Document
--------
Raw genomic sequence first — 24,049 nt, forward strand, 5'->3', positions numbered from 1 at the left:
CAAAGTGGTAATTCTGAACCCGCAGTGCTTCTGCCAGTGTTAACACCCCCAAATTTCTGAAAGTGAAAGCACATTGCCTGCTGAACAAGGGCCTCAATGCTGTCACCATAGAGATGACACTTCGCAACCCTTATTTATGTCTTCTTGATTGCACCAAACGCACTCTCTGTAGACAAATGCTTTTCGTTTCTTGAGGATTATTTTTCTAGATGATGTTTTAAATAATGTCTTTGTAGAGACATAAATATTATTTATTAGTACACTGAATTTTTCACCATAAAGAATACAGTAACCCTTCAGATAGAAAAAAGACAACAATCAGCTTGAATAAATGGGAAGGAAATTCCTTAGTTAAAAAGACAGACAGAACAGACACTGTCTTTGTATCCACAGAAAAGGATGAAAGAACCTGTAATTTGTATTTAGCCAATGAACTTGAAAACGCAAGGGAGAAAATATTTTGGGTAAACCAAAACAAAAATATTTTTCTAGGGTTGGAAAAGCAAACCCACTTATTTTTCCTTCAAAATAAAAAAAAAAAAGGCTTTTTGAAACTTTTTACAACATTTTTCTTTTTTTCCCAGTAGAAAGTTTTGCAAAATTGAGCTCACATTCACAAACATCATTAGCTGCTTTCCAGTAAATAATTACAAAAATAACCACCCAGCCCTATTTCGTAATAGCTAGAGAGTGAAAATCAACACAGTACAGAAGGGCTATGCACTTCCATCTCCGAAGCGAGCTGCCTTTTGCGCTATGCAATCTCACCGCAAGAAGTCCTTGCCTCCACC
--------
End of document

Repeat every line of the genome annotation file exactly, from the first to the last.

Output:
Raw genomic sequence first — 24,049 nt, forward strand, 5'->3', positions numbered from 1 at the left:
CAAAGTGGTAATTCTGAACCCGCAGTGCTTCTGCCAGTGTTAACACCCCCAAATTTCTGAAAGTGAAAGCACATTGCCTGCTGAACAAGGGCCTCAATGCTGTCACCATAGAGATGACACTTCGCAACCCTTATTTATGTCTTCTTGATTGCACCAAACGCACTCTCTGTAGACAAATGCTTTTCGTTTCTTGAGGATTATTTTTCTAGATGATGTTTTAAATAATGTCTTTGTAGAGACATAAATATTATTTATTAGTACACTGAATTTTTCACCATAAAGAATACAGTAACCCTTCAGATAGAAAAAAGACAACAATCAGCTTGAATAAATGGGAAGGAAATTCCTTAGTTAAAAAGACAGACAGAACAGACACTGTCTTTGTATCCACAGAAAAGGATGAAAGAACCTGTAATTTGTATTTAGCCAATGAACTTGAAAACGCAAGGGAGAAAATATTTTGGGTAAACCAAAACAAAAATATTTTTCTAGGGTTGGAAAAGCAAACCCACTTATTTTTCCTTCAAAATAAAAAAAAAAAAGGCTTTTTGAAACTTTTTACAACATTTTTCTTTTTTTCCCAGTAGAAAGTTTTGCAAAATTGAGCTCACATTCACAAACATCATTAGCTGCTTTCCAGTAAATAATTACAAAAATAACCACCCAGCCCTATTTCGTAATAGCTAGAGAGTGAAAATCAACACAGTACAGAAGGGCTATGCACTTCCATCTCCGAAGCGAGCTGCCTTTTGCGCTATGCAATCTCACCGCAAGAAGTCCTTGCCTCCACC